Spectroscopic classification of ATLAS17mwz (SN 2017hrq) by SALT as a probable Type IIn SN.
ATel #10953; Ping Chen (KIAA-PKU), D. A. H. Buckley (SAAO), M. Gromadzki (Warsaw), Andrea Pastorello (Padova), Subo Dong, S. Bose (KIAA-PKU), J.-L. Prieto (Diego Portales; MAS), M. Stritzinger (Aarhus U), K. Z. Stanek (OSU)
on 12 Nov 2017; 00:45 UT
Credential Certification: Subo Dong (firstname.lastname@example.org)
Subjects: Optical, Supernovae, Transient
ATLAS17mwz ( SN 2017hrq ) was discovered by the ATLAS survey (see Tonry et al. 2011, PASP, 123, 58) on UT 2017-10-29.47 at 17.0 mag (ATLAS orange filter). Onori et al. (Atel #10944) reported an ePESSTO spectrum taken on Nov. 8, 2017, and based on narrow Balmer lines at z = 0.055, they classified it as a luminous Type IIn SN or a nuclear transient associated with the host's central black hole.
ATLAS17mwz (SN 2017hrq) was detected on images taken by the All-Sky Automated Survey for SuperNovae (ASAS-SN: Shappee et al. 2014, ApJ, 788, 48) on UT 2017-10-13.3, and at later dates. The ASAS-SN detections triggered our spectroscopic observations for classification with SALT (+RSS).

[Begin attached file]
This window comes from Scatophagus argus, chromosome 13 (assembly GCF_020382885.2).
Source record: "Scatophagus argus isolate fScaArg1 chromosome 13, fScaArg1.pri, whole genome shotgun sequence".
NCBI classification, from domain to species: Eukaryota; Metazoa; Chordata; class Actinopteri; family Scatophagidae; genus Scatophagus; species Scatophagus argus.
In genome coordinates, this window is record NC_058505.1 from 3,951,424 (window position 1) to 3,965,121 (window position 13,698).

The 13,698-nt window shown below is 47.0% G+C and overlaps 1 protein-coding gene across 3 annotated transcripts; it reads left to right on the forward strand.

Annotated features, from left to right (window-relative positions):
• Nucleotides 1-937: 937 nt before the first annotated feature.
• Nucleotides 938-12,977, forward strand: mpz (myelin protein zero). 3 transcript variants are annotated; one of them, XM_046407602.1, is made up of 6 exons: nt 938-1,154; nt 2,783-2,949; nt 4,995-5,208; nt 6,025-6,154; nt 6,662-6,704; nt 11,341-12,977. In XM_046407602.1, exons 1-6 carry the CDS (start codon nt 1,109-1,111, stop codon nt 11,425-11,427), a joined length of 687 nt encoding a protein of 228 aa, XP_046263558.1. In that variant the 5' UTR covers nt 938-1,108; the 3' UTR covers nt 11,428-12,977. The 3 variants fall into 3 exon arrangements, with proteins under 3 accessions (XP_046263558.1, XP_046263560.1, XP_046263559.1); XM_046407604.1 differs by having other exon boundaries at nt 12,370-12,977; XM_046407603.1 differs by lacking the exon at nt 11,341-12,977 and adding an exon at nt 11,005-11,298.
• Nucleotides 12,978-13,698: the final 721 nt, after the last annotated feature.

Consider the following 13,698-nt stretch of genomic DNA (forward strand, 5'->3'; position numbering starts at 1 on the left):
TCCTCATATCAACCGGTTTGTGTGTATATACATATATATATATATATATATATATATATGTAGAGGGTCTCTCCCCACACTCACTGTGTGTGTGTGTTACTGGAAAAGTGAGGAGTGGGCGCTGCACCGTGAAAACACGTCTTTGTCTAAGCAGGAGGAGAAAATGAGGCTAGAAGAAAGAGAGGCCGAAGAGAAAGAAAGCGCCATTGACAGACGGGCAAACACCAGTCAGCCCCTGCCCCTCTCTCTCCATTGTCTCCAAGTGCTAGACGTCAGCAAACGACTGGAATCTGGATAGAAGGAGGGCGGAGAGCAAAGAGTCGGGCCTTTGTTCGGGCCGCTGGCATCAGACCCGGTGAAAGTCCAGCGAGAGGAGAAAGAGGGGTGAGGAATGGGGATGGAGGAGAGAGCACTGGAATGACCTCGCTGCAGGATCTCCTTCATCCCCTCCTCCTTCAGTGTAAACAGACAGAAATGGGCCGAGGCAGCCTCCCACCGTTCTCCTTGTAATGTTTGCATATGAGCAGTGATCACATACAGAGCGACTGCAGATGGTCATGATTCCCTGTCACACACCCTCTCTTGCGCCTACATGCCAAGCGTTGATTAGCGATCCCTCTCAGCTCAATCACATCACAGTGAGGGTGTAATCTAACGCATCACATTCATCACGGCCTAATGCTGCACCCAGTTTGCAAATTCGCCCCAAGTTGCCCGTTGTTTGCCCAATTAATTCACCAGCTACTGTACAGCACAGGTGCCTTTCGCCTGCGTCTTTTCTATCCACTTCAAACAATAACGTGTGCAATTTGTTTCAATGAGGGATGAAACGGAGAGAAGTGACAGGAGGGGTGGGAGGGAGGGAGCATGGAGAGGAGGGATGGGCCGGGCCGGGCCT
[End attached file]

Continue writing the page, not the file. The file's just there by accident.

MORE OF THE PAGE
We obtained our first SALT/RSS spectrum of ATLAS17mwz (SN 2017hrq) on UT 2017-11-04.9 (spectral range 380.0-920.0 nm) with an (averaged) spectral resolution of 350 and exposure time of 1000s. The spectrum consists of a blue continuum superposed with narrow Balmer lines in emission, consistent with the findings of Onori et al. (Atel #10944), and several narrow He-I emission lines.
On UT 2017-11-10.9, we obtained additional SALT/RSS spectra (spectral range 463.0-766.0 nm with a resolution of ~1100 and an exposure time of 2x1200s). The spectrum exhibits narrow H-alpha and H-beta emission lines composed of both an unresolved component (<300 km/s) and a resolved broader component (FWHM ~= 1800 km/s). A He-I (rest 706.5 nm) emission feature also exhibits a two-component profile with similar velocities. Additionally, narrow He-I (rest 587.6 nm and 667.8 nm) features are also present.
The Balmer and He-I line profiles are indicative of possible SN+CSM interactions, consistent with an SN IIn.
Follow-up observations were also obtained with the Las Cumbres Observatory (LCO) 1-m telescope located at Cerro Tololo Inter-American Observatory (CTIO) on UT 2017-11-07.1 UT. These observations indicate the position of the SN is offset from the host nucleus by ~2", which is consistent with both ATLAS astrometry of the transient and the DSS astrometry of the host's center.